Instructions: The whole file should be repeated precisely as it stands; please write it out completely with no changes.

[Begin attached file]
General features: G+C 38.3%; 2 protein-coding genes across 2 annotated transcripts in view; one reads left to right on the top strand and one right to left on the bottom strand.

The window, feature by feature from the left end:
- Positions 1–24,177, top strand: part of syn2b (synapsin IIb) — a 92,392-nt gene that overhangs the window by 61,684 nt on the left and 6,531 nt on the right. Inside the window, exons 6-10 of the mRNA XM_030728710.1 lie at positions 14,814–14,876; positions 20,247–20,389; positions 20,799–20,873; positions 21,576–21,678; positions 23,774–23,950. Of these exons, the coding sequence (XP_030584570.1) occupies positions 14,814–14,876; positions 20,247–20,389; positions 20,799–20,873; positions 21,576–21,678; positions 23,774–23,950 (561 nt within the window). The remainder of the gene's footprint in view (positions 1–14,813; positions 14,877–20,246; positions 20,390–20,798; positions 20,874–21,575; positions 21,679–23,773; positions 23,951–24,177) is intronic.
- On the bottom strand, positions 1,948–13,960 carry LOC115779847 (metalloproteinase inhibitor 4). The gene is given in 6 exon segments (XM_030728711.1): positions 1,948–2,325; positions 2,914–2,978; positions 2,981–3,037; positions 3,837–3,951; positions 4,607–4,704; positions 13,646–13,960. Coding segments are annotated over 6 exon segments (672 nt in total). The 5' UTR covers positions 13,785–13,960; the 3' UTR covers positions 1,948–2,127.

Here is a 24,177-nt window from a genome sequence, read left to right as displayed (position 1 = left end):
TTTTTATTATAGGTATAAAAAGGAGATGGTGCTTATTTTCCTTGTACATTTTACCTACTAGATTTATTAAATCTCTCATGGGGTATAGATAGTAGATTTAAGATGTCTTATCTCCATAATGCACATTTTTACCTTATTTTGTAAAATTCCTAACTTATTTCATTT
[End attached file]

General features: G+C 38.3%; 2 protein-coding genes across 2 annotated transcripts in view; one reads left to right on the top strand and one right to left on the bottom strand.

The window, feature by feature from the left end:
- Positions 1–24,177, top strand: part of syn2b (synapsin IIb) — a 92,392-nt gene that overhangs the window by 61,684 nt on the left and 6,531 nt on the right. Inside the window, exons 6-10 of the mRNA XM_030728710.1 lie at positions 14,814–14,876; positions 20,247–20,389; positions 20,799–20,873; positions 21,576–21,678; positions 23,774–23,950. Of these exons, the coding sequence (XP_030584570.1) occupies positions 14,814–14,876; positions 20,247–20,389; positions 20,799–20,873; positions 21,576–21,678; positions 23,774–23,950 (561 nt within the window). The remainder of the gene's footprint in view (positions 1–14,813; positions 14,877–20,246; positions 20,390–20,798; positions 20,874–21,575; positions 21,679–23,773; positions 23,951–24,177) is intronic.
- On the bottom strand, positions 1,948–13,960 carry LOC115779847 (metalloproteinase inhibitor 4). The gene is given in 6 exon segments (XM_030728711.1): positions 1,948–2,325; positions 2,914–2,978; positions 2,981–3,037; positions 3,837–3,951; positions 4,607–4,704; positions 13,646–13,960. Coding segments are annotated over 6 exon segments (672 nt in total). The 5' UTR covers positions 13,785–13,960; the 3' UTR covers positions 1,948–2,127.

Here is a 24,177-nt window from a genome sequence, read left to right as displayed (position 1 = left end):
TTTTTATTATAGGTATAAAAAGGAGATGGTGCTTATTTTCCTTGTACATTTTACCTACTAGATTTATTAAATCTCTCATGGGGTATAGATAGTAGATTTAAGATGTCTTATCTCCATAATGCACATTTTTACCTTATTTTGTAAAATTCCTAACTTATTTCATTT